Paul Buhle is an author of comics and histories. He’s a retired Senior Lecturer at Brown University, he was a member of Students for a Democratic Society and founded their journal Radical America. He also co-edited the Encyclopedia of the American Left which I am ordering after I finish this sentence.
Sarah Kendzior: “Foreign Policy had a little forum where they queried nine people about why there we so few women working in foreign policy. And of those nine people, eight of them were men.”
The more people work for free, the closer women get to wage equality. That’s the reality for writer Sarah Kenzior, and the underpaid, underrepresented women in all fields of work. One of those fields is foreign policy, and it turns out another of those fields is explaining the gender gap in foreign policy. Sarah put this a lot better in her recent post Where are the women in foreign policy? Here’s your answer, from one of them. She talks with Chuck about how the country is hurt by American foreign policy’s white male problem, why it’s only gotten whiter and maler-er after the financial crisis, and the almost anniversary of her post-Boston bombing op-ed The Wrong Kind of Caucasian at Al Jazeera.
Sarah Kendzior is a writer and researcher. She published regular op-eds at Al Jazeera and the Chronicle of Higher Education. You can find her longer stuff on her website and her shorter stuff on her Twitter.
David Skalinder: “I don’t know what it is about old guys on Coronation Street who are now being accused and then acquitted of sex crimes in the 80′s.”
David Skalinder follows the news pretty closely in the UK, and not just the boobs in the newspapers there. He looks up from his newspaper to give a little trans-Atlantic Chicago media analysis, then he gets into why the Pistorius trial grabs headlines while the Heartbleed bug just grabs your passwords, and the weird gender-segregated UK sports scene that only visiting Americans seem to notice. Also Chuck opens the conversation with a Stephen King-worthy anecdote from his own weird life.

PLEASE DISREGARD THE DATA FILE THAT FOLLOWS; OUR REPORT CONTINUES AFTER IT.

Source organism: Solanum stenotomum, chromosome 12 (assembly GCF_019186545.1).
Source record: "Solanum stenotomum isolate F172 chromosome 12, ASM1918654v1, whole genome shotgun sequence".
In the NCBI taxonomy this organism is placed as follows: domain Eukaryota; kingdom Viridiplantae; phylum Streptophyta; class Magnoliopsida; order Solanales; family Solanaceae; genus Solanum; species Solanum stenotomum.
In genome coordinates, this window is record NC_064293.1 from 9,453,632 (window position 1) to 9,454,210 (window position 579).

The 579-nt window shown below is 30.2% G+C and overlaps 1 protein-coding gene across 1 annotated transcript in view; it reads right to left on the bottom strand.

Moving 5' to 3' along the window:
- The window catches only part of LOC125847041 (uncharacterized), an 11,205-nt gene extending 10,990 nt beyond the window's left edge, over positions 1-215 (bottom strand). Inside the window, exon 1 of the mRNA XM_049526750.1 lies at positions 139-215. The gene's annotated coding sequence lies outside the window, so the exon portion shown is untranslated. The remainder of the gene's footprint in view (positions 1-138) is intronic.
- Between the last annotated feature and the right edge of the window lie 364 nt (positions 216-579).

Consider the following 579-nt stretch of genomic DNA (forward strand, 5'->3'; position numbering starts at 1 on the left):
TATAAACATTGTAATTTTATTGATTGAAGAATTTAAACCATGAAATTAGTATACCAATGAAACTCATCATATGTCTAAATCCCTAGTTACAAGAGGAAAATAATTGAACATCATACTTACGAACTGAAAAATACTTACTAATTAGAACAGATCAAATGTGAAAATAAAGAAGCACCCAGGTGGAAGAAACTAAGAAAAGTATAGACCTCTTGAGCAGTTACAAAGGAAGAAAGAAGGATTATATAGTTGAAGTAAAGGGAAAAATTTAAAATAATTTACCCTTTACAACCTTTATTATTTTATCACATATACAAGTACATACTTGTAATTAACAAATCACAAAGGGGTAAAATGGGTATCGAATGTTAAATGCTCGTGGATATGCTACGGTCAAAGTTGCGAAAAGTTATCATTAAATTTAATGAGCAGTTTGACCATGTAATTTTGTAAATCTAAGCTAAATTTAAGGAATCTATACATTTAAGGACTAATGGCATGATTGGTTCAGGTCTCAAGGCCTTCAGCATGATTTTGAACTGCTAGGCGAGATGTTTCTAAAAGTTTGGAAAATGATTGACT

David Skalinder dreams of an agile and compelling ideology of the left; but that’s a quiet beat, so he usually reports on the nimble American right, the lumbering institutional left, and the confused frustration of everybody else on both sides of the Atlantic.
Jeff Dorchen: “It could very well be, that by his own definition, Dr. Mathematical is himself insane. A fine kettle of fish we’d be in if someone put him in charge of defining baseline reality.”
“Everyone is entitled to his own opinion, but not his own facts.”
- Groucho Marx. Or Yogi Berra, or Mark Twain. Who cares, it doesn’t matter. No one agrees on anything anymore and we each get our own realities to yell at each other from. Autism causes vaccines, creates jails and freedom is slavery.
Jeff Dorchen surveys the end of meaning and tries to tell everyone what’s wrong, but no one can tell what he means.
According to his contacts on LinkedIn, Jeff Dorchen can do just about anything. He’s a visual artist, songwriter/musician, actor, essayist, poet, playwright and screenwriter.
Newest producer Daniel Cox gets mistaken for a Nixon toady and old producer Alexander Jerri again fails to recognize spoken obscenities within seven seconds.